To be sure, there will need to be a (sorry for the public administration jargon) whole-of-government approach for the US to get its message across in a way that resonates with developing countries deciding between clean energy and fossil fuels:

But the plan will require the Biden team to closely coordinate its foreign policy, trade and clean energy initiatives, because the absence of U.S. money for coal projects won't on its own sway other nations’ energy plans. And the U.S. cannot unilaterally offer sweet enough financial terms for clean energy to lure countries away from China's coal finance.

It's fair to say the US has its work cut out for it in a world which has not forsworn fossil fuels. It is worth pointing out that the Obama administration which Biden was a part of already started encouraging similar measures at the World Bank that have impacted the amount of fossil fuel-based energy projects it funded:

But the U.S. could immediately start shifting billions of dollars away from fossil energy if [Treasury Secretary] Yellen directs U.S. representatives at the World Bank and other multilateral funders to vote against coal, said Joe Thwaites, an associate with the World Resources Institute’s Sustainable Finance Center.

The number of coal projects funded by those institutions has already dwindled, due in part to efforts under the Obama administration, though multilateral development banks in which the U.S. is a shareholder accounted for $69.5 billion of fossil fuel finance between 2008 and 2019, according to environmental group Oil Change International.

Buy American: Biden More Protectionist Than Trump?

♠ Posted by Emmanuel in , at 1/25/2021 01:18:00 PM

Is Biden a worse protectionist than Trump? Prove it isn't so, Joe.

I've been engaged with a lot of real-world work, so I haven't been able to post that much as of late (apologies). Still, here's my initial take on events of 2021 with Joe Biden assuming the US presidency. Although the rest of the world breathed a sigh of relief that the isolationist Donald Trump has literally departed the White House with little fanfare, the question remains: How much of an improvement will Biden be for international economic relations?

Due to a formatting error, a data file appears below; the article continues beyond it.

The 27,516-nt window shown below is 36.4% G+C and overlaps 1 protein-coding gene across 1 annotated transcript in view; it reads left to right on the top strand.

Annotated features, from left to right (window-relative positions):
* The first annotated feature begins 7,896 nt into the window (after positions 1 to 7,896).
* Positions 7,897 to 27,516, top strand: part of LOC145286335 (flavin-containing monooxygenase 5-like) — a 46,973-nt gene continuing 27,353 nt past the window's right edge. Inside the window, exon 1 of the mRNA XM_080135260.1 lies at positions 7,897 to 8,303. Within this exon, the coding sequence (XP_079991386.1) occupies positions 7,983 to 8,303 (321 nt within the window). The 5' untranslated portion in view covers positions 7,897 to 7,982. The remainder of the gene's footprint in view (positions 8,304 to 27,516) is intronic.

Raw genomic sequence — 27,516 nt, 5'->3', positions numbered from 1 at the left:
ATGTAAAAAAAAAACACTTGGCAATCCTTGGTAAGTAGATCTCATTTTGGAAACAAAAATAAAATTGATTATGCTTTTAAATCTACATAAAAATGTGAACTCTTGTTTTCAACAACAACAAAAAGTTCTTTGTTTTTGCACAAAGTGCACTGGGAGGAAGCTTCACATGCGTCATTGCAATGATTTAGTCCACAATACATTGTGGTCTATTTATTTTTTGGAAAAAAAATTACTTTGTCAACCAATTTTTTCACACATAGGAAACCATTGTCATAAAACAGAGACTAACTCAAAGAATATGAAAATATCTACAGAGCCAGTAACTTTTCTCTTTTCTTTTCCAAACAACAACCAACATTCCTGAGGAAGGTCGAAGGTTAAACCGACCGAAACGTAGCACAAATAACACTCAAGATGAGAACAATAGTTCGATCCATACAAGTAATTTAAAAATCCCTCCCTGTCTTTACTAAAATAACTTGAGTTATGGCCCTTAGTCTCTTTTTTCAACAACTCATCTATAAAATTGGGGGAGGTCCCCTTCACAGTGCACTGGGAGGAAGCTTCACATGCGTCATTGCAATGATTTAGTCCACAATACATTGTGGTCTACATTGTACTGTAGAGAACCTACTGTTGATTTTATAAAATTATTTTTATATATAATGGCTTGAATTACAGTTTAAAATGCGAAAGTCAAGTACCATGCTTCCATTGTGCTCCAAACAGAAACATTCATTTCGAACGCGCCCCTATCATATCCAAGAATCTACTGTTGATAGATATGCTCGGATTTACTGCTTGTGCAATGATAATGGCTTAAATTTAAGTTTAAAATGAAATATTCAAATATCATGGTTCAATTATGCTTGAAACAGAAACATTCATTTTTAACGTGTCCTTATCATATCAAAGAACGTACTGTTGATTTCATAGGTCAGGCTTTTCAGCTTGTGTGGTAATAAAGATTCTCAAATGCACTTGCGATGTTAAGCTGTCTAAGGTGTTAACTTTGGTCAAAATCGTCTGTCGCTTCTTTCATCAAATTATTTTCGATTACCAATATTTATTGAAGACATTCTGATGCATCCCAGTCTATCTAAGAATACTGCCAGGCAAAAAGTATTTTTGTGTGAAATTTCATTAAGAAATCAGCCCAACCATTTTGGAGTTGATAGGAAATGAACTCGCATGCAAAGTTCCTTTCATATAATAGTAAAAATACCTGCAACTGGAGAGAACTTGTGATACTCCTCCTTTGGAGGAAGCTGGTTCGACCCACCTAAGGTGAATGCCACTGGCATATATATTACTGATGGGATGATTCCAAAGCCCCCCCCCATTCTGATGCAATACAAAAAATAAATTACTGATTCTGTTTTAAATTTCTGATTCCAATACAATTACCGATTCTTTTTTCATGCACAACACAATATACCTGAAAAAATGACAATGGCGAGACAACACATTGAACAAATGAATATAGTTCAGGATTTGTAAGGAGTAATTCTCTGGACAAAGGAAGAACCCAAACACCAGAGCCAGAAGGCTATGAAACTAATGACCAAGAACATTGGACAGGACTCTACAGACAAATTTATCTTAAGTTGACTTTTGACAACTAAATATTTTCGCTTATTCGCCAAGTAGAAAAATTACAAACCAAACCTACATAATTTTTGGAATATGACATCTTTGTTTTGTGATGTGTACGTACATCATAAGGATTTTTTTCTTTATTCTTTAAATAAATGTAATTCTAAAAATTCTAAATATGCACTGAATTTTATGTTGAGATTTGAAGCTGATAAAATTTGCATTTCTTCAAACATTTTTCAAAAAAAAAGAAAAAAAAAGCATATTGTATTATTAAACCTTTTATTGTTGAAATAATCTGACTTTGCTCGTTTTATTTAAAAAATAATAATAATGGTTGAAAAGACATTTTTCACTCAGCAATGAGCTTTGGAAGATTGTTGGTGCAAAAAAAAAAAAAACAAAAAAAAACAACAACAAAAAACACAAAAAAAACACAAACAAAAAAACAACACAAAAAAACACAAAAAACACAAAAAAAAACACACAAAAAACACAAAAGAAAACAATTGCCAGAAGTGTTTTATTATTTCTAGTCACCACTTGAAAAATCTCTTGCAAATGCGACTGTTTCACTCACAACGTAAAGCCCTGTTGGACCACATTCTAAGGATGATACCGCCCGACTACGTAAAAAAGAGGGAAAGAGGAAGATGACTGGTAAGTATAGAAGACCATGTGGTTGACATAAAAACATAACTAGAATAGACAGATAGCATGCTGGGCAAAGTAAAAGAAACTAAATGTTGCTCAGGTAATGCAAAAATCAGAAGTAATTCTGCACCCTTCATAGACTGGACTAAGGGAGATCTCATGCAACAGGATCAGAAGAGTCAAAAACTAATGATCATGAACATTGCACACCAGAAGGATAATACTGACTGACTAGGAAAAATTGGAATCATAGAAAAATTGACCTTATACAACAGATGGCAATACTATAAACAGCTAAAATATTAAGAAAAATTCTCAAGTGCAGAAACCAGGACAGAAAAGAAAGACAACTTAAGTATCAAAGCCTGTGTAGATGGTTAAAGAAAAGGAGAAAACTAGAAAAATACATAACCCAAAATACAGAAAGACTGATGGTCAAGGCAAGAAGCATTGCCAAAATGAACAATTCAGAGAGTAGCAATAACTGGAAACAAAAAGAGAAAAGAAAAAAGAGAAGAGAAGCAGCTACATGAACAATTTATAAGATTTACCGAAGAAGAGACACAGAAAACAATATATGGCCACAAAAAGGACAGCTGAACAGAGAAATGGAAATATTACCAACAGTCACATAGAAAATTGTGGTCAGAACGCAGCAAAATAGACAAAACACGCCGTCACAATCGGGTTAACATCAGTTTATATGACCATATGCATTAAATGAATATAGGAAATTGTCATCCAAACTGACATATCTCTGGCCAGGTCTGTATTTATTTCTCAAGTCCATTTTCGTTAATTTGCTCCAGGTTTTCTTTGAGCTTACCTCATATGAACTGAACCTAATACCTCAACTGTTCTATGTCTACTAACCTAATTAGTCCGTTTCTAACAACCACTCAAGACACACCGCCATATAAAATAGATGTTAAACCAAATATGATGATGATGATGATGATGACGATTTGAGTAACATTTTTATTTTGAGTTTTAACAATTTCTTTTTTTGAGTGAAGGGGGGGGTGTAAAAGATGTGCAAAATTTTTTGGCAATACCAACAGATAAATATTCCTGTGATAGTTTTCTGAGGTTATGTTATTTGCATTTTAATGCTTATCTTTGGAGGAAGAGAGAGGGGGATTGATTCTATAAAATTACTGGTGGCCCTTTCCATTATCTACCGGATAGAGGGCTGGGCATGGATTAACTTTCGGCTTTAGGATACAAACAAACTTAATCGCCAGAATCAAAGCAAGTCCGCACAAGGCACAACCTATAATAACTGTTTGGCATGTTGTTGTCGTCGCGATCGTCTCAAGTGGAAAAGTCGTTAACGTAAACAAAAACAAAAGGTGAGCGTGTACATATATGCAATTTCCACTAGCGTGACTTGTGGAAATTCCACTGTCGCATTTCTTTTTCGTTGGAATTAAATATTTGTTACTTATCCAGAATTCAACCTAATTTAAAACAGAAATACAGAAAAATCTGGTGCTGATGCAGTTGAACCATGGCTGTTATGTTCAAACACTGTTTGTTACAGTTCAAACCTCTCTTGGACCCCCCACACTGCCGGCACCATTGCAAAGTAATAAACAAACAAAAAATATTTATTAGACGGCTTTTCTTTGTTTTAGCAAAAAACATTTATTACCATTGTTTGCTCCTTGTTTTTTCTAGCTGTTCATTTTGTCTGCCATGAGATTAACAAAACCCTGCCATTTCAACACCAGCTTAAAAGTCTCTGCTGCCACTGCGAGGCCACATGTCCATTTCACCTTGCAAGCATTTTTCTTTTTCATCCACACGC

A new article makes me question whether he will be much of an improvement since Biden is indicating more "Buy American" provisos for government procurement are in store to shore up US industry during these challenging times: 

President Joe Biden will take steps Monday to encourage the federal government to buy more American-made products, a move the new administration argues will protect U.S. jobs and juice an economy severely hobbled by the deadly coronavirus pandemic.

Biden, who pushed a $700 billion Buy American campaign as a candidate for president, is set to sign an executive order that will advance several policies to boost the federal government’s purchase of U.S.-manufactured goods and services, administration officials said Sunday.

Federal law requires government agencies to give preference to American firms when possible, but critics say those requirements haven't always been implemented consistently or effectively. Some have not been substantially updated since the 1950s.

The federal government spends nearly $600 billion a year on contracts, which is money the administration says can spur a revitalization of the nation’s industrial strength and create new markets for new technologies.

To that end, Biden’s order will increase the domestic content threshold, which is the amount of a product that must be made in the U.S. before it can be purchased by the federal government.

Right now, loopholes in federal law allow products to be stamped "made in America" for purposes of federal procurement even if barely 51% of the materials used to produce them are domestically made. Administration officials did not say how much Biden intends to increase that threshold.

It remains to be seen how Biden will tiptoe around the United States' WTO GPA commitments without offending other member countries. Still, the question remains: Is Biden really going to be more internationalist in outlook than Trump? This episode gives us reasons to doubt whether Biden's actions will match his rhetoric (which is admittedly better to listen to).